Soil functions are manifold and range from regulations of biogeochemical and hydrological cycles to habitat functions for soil life and the provision of agricultural commodities. On-farm studies are needed to better understand how soil management and cropping systems affect soils and which management options that improve soil functions. In one project, we quantified a range of soil chemical, physical and biological properties in 60 Swiss fields representing three different management systems (20 fields per system): conventional tillage, organic farming, and no-till. Initial results show that both cropping and management system as well as intrinsic soil attributes such as soil texture have significant impacts on soil functions. In another project, we compare the effect of high and low diversity cropping systems on soil health on 20 farms (10 farms with high and 10 farms with low diversity) in Southern Sweden.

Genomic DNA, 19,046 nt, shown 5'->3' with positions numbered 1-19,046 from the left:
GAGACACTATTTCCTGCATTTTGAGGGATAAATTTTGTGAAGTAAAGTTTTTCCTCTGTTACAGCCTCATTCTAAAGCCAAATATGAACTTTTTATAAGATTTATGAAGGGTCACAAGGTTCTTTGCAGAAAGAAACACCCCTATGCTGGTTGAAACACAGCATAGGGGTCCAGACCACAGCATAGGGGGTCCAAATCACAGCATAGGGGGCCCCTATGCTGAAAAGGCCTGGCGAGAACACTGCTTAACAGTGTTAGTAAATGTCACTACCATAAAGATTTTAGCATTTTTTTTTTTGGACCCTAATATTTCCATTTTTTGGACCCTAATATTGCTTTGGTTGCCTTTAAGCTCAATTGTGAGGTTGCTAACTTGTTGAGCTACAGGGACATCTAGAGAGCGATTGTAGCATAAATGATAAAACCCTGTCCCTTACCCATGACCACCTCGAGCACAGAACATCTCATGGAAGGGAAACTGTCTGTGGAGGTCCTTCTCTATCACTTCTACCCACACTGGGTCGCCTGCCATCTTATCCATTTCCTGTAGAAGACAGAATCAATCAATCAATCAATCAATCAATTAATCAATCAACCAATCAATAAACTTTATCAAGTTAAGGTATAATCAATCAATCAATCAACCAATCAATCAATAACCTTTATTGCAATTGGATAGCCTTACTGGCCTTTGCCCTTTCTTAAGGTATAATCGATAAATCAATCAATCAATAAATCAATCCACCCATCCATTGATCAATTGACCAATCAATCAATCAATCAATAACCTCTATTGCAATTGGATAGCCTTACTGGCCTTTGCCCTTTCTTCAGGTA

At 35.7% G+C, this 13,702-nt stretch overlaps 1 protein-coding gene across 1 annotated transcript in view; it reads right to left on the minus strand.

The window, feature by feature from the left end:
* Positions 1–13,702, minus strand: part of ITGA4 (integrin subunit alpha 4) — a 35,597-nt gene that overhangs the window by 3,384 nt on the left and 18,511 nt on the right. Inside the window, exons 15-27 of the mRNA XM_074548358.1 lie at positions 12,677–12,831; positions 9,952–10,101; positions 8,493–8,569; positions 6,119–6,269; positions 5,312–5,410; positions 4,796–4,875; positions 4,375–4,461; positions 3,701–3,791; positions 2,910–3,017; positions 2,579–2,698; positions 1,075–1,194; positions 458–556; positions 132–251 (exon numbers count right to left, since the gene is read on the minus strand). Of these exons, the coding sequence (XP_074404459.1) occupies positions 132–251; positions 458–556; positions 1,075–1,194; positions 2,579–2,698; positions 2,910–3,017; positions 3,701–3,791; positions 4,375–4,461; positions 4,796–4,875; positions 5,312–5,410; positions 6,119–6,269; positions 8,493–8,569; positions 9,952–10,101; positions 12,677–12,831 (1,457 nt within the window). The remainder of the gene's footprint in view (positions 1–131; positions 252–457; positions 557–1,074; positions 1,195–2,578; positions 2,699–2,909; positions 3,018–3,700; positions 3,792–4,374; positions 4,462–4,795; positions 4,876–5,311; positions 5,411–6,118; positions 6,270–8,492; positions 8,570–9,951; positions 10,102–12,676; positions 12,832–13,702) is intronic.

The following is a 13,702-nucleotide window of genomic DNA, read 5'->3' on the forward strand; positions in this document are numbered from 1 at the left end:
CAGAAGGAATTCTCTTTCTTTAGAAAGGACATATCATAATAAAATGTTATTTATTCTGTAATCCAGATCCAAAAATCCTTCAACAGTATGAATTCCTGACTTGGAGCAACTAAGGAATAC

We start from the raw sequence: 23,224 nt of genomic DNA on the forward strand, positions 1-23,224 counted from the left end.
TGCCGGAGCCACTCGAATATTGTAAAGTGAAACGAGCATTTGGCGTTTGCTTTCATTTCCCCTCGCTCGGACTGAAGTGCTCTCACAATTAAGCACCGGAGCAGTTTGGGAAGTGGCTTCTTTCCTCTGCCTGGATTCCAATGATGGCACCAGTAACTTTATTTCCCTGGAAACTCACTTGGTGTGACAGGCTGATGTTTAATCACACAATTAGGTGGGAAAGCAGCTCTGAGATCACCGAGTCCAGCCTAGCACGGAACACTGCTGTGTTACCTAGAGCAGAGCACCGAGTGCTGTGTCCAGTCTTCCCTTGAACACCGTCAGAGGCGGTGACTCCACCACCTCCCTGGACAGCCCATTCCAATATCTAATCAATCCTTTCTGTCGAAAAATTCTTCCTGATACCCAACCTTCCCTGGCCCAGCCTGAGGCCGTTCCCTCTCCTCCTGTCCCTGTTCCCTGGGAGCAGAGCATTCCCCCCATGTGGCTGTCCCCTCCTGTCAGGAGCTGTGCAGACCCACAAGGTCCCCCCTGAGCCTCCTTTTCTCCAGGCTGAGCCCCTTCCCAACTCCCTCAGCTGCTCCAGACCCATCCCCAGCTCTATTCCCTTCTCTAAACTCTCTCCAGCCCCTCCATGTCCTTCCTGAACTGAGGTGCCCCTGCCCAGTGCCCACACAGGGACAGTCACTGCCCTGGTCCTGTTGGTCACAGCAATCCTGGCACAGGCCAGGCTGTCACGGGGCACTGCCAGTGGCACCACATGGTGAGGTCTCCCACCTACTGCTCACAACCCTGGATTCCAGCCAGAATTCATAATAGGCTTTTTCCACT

Team: Tino Colombi, Hanna Williams, Thomas Keller
Collaborators: Marcel van der Heijden, Sam Banerjee, Lucie Büchi, Jochen Mayer, Juliane Hirte, Agroscope, Switzerland; Johan Six, ETH Zürich, Switzerland; Raphaël Charles, FiBL, Switzerland.
Publications: Colombi et al., 2019, SOIL, 5; Banerjee et al., 2019, ISME Journal, 13; Büchi et al., 2019, European Journal of Agronomy, 109; Williams et al., 2020, Geoderma, 360, Etana et al., 2020, Acta Agriculturae Scandinavica, Section B – Soil & Plant Science, 70
Funding: Swiss National Science Foundation; The Royal Swedish Academy of Agriculture and Forestry (KSLA)